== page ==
Anonymous Response to Racism
In these times of racial strife when violence, hate and anger are so visible to us, it is hard to know how to stand up against that heavy tide. I’ve found that many people have thoughts they would like to voice, but are wary of turning their social media presence into a political battlefield. I understand that and respect their wish for privacy. Since I crossed that bridge a while ago, I’m offering my web-presence as a platform for those who wish to have their voices heard without mixing up their personal & professional lives. I’m thankful to H for contributing the following thoughts on the subjects of fear and racism.
You Are Loved
Love is pure because it is born of itself. It is not derivative or conditional; it is not learned; it exists and grows and regenerates itself.
Hate is not pure because it cannot exist on its own. It is a byproduct, a symptom of fear, of feeling threatened and scared. We do not naturally inherit hate because we do not naturally inherit fear. Hate, like fear, is learned.
The point of this distinction is to help diagnose the origin of racism in this country. We are very familiar with the symptoms of racism—prejudice, violence, injustice. These are problems, but not THE problem. The original problem is that people are afraid. This is where the hate begins.
It is deep within our biology to fear the “other.” This clan mindset is primitive and instinctual. It allowed us to band together as social creatures in a dangerous prehistoric world. There was a huge advantage to knowing who was on your team, and who (or what) wasn’t. Us versus them. This is, in part, how we beat off the tigers and the bears for so long, how we built a civilization.
We don’t live in that world anymore, but this clan mindset remains. We’re suffering from our own prehistoric PTSD, the fear that tigers and the bears are waiting to devour us at every turn. Only now, there aren’t tigers and bears; instead, there are our cultures, our circumstances, our own inner demons. To feel safe, we create a place of belonging for ourselves. We look for ways to identify, to distinguish ourselves, to set ourselves apart. Us versus them. It is a convenient, alluring way to organize our experiences, and it satisfies our need to know that we are not alone and therefore not vulnerable. It makes us feel less afraid.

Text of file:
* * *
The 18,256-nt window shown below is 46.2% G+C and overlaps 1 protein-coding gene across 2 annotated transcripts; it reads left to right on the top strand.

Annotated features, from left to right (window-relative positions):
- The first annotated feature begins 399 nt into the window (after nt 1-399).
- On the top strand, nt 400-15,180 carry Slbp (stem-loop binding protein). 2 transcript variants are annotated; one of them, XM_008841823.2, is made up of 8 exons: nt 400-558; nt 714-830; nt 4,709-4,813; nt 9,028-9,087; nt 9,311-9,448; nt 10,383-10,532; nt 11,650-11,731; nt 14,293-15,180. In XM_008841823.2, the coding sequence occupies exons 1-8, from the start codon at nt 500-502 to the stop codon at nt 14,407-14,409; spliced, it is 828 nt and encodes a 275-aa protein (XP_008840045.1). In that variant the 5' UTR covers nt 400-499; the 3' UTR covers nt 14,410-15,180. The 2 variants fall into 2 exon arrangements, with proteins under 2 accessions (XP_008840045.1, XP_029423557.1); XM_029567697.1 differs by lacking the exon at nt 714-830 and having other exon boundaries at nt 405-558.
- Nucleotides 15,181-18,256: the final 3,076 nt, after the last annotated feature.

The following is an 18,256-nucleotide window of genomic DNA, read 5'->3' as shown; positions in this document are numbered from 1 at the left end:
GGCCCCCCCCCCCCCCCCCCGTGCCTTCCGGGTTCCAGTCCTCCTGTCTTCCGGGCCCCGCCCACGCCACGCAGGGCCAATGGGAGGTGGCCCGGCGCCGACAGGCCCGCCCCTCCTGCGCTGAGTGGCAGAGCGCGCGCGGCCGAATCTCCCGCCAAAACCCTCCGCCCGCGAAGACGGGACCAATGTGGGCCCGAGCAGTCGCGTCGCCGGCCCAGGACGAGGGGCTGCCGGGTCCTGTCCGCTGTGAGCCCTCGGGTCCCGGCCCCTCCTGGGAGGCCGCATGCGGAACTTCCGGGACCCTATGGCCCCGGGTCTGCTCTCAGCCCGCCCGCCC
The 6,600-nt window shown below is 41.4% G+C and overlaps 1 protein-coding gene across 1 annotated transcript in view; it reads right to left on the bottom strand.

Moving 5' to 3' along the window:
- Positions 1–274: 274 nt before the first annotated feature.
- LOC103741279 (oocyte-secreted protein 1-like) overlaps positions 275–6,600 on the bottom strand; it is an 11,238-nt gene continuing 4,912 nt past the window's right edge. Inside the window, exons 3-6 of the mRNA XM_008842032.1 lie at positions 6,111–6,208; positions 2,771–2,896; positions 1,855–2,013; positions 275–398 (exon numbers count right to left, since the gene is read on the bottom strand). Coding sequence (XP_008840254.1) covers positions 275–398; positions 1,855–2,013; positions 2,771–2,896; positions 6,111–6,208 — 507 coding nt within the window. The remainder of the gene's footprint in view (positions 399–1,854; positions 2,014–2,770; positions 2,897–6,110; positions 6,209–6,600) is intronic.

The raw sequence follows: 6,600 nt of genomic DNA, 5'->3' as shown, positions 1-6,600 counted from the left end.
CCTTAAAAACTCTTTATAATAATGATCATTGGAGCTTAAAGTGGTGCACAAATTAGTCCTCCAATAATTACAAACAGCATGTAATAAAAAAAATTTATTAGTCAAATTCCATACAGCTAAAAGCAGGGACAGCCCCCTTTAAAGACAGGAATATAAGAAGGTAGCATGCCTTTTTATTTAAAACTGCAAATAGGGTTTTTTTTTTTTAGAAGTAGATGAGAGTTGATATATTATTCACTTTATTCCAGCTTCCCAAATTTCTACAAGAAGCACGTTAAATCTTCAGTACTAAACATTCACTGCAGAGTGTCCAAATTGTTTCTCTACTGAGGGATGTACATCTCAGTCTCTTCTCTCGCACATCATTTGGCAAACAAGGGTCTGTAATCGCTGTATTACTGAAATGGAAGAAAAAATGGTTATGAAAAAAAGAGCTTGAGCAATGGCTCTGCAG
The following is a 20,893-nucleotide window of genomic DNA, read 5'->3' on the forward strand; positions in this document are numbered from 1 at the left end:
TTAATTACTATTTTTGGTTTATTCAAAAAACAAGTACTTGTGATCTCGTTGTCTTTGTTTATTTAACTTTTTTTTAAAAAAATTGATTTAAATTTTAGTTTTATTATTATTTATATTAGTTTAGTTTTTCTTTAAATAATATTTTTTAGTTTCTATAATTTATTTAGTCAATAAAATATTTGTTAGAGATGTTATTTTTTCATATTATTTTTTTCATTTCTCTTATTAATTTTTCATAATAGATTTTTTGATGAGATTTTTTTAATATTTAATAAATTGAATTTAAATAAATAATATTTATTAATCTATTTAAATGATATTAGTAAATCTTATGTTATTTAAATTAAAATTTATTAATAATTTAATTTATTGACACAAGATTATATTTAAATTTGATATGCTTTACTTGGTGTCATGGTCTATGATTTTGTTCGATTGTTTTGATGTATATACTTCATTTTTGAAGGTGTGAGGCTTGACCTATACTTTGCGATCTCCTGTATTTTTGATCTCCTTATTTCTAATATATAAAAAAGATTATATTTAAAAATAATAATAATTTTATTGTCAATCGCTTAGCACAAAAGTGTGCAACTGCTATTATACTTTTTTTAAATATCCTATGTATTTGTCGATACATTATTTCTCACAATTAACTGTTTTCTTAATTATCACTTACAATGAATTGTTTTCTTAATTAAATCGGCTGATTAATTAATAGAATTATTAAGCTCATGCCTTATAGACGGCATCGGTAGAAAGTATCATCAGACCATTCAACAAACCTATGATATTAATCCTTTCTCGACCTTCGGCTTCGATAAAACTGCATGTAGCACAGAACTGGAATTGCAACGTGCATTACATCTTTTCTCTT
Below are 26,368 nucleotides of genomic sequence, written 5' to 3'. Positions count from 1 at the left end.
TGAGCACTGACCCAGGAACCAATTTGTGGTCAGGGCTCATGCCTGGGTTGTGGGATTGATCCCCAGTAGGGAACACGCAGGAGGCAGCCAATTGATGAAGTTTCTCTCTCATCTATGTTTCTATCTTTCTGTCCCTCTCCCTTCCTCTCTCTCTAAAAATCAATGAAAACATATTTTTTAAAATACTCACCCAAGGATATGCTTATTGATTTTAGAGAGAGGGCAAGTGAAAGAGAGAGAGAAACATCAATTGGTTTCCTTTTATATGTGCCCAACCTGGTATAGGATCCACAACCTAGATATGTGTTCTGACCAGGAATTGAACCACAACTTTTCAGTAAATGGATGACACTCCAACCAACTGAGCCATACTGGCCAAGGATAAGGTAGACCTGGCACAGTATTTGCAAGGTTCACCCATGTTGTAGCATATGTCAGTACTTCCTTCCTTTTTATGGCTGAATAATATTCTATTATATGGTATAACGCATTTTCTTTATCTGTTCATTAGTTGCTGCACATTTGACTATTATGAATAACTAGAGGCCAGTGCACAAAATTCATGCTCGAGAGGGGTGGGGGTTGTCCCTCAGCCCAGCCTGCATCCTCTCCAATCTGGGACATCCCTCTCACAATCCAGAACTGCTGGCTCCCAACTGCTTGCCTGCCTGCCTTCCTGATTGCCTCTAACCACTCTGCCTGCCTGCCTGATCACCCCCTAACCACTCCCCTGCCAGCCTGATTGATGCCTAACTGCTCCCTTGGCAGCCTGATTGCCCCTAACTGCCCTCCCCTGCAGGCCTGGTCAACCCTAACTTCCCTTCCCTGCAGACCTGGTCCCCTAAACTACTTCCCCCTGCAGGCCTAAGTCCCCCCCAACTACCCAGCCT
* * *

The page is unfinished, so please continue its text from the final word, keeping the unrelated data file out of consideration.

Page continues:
It’s easy to see why racists would fall victim to this addictive and simplistic trope. In sharing a certain skin color, they find easy solidarity, a group with which they belong simply because they look similar. But an identity based solely on appearances is unstable. Appearances are mutable. So racists must go one step farther. In order to protect their identities, and therefore their sense of safety, racists create an opposite, an enemy. They do this by villainizing “the other,” the people who do not look like them.
How sad is it that the world we live in is filled up with people who are so afraid, so confused, that they create enemies in order to uphold their own identities? How delirious are we that we build a legion of adversaries so we can oppose them? Our unwarranted, needless anxiety drives us to create nemeses out of thin air simply so that we can prove ourselves in battle.
This is, in essence, the origin of hate. Hate gives our fear a course of action, a target. Hate is what happens when we WANT to be afraid. Racism is hate. Racism is fear.
But why are we afraid in the first place? Why are we choosing fear? Why are our identities so lost that we attempt to reconstruct them through false enemies?
In dealing with the issue of racism and prejudice in America, we must dig deeper to these underlying problems. They may sound beside the point, but I believe they lie at the heart of all the shootings, the violence, the injustices. There is absolutely no excuse for racism, but by investigating it at the source, we may have a chance of healing ourselves for future generations.
This is where love comes in. Love is fear’s biggest foe, the one and only piece of equipment that can undo a million wrongs. That is why, in times like these, it can’t be said enough: the absolute best thing we can do is spread love. Spreading love means listening. It means being open. It does not mean being passive, but it means that you go out of your way to make people feel safe.
To all people of color, I say the only thing I can, which is, I am with you. I fiercely extend to you my solidarity. You are so very important, you matter, and most importantly, you are loved. I affirm this with you and will continue to do so fervently. You are loved.
Fear is alleviated when we own it, when we face it. When we confront our fear, we are confronting our prejudices and insecurities and hate, and only then can we see that they are not real, they are lies that we have constructed out of habit and instinct and confusion. We see then that love is the only thing that is real, because it is the only thing that is pure. As Dr. King stated, “he who loves at that moment has the key that opens the door to the meaning of ultimate reality. So this morning there is so much that we have to offer to the world.”
Anonymous Response to Racism was originally published on Justine Marrion Massey